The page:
Shareholders may also inspect and copy the corporation’s voting lists (e.g. name, address and number or shares). These records may be reviewed by any shareholder for a period beginning two days after notice of a shareholder meeting and continuing through the meeting. These rights are in addition to the rights of qualified shareholders noted above. This may be important if a shareholder is trying to enlist the support of other shareholders in connection with matters to be addressed at a shareholders’ meeting, or otherwise determine the shareholders and their interests in the corporation.
Shareholders are also entitled to receive reports from the corporation. Within one-hundred twenty days after the close of each fiscal year, a corporation must mail each shareholder the corporation’s annual financial statements or a written notice of their availability. Each corporation must also file an annual report with the North Carolina Secretary of Revenue that includes such information as the name and business address of the officers and directors of the corporation. At the option of the filer, this report may also be filed in electronic form directly with the Secretary of State. Naturally, a shareholder can obtain and review those reports as public records. The BCA tries to strike a balance between the right of shareholders to have access to basic business information, such as financial reports, and the need for protection of certain corporate records from general dissemination.
Realizing the benefit of business operations is another aspect of minority shareholder life which finds some protection under North Carolina law. Receipt of dividend distributions is the typical means by which shareholders benefit from corporate operations. The BCA protects minority shareholders by providing that in corporations with less than twenty-five shareholders, subject to certain exceptions, a shareholder holding at least twenty percent of the shares of the corporation may demand payment of dividends up to one-third of corporation’s net profits. In the alternative, the corporation may redeem a demanding shareholder’s stock for its fair value. If the corporation elects to redeem the shares, the demanding shareholder has the right to withdraw the request and keep his/her shares or complete the redemption.
Certain rights of a minority shareholder are based upon the percentage of shares he owns in the corporation. Thus, it is important for a shareholder to be able to continue to retain that percentage and protect his proportionate voting and financial interests. The BCA provides that under certain circumstances a shareholder will have preemptive rights-- rights to maintain his/her respective percentage interest in the corporation if additional shares are sold. These rights are effectuated by permitting the shareholder to purchase the number of shares necessary to retain that percentage interest. As in the case of cumulative voting, the BCA only recognizes preemptive rights for corporations organized after July 1, 1990 if they are granted in the corporation’s articles of incorporation.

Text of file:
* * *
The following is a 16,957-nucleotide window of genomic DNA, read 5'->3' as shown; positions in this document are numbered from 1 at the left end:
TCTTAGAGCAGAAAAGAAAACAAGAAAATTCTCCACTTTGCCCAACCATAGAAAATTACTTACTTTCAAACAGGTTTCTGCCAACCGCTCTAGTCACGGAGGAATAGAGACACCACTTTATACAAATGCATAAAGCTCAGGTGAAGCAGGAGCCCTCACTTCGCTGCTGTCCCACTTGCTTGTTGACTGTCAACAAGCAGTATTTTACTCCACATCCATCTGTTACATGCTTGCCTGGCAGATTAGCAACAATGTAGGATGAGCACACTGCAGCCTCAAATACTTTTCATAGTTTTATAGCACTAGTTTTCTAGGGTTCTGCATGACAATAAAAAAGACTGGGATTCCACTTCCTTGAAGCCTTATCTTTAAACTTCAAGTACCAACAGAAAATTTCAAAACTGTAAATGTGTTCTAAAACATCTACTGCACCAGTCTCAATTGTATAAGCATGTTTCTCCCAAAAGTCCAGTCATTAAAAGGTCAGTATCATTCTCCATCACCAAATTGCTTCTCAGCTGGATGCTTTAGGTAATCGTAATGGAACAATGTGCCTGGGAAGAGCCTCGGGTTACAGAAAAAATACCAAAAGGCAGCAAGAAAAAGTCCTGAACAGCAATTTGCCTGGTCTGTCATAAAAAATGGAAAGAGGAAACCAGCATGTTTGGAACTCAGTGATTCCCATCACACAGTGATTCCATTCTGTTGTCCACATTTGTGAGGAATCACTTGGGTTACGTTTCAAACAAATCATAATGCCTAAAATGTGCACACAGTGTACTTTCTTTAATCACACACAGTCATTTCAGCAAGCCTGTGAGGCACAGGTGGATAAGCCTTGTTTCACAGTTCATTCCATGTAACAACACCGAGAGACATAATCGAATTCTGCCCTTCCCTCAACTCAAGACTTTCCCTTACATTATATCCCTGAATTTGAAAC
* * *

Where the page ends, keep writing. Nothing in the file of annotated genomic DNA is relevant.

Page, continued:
The common law in North Carolina also provides protection from dilution of a shareholder’s interest. Case law precludes directors under certain circumstances from issuing or redeeming shares in a fashion that does not treat all shareholders equally. This right has evolved from the directors’ statutory standards of conduct. However, since these cases generally turn on the reason for the director’s actions, certainty would dictate that this right be established in a shareholders’ agreement or under other legally binding means.
A shareholder may force the dissolution of a corporation if he/she can establish, among other things, that certain deadlocks exist in the corporate management, that liquidation is reasonably necessary to protect the rights or interests of shareholders or that corporate assets are being misapplied or wasted. If a shareholder can establish that one of the required conditions exists, a superior court has the authority to dissolve the corporation and to issue injunctions, appoint a receiver and take other actions it deems appropriate to preserve corporate assets and carry on the business of the corporation.
Case law in North Carolina also provides minority shareholders with some rights that evolve from their "reasonable expectations." These cases have established that the protectable rights or interests of minority shareholders can include expectations that may have developed from the actions and relationship of the shareholders. In appropriate circumstances, these could include the expectations to participate in the management of the business, as well as continued employment. These cases make it even more important to establish and to periodically review and document the expectations of the parties (e.g. shareholder agreement provision). The exercise of analyzing and documenting these expectations will also help avoid misunderstandings which often lead to shareholder controversies.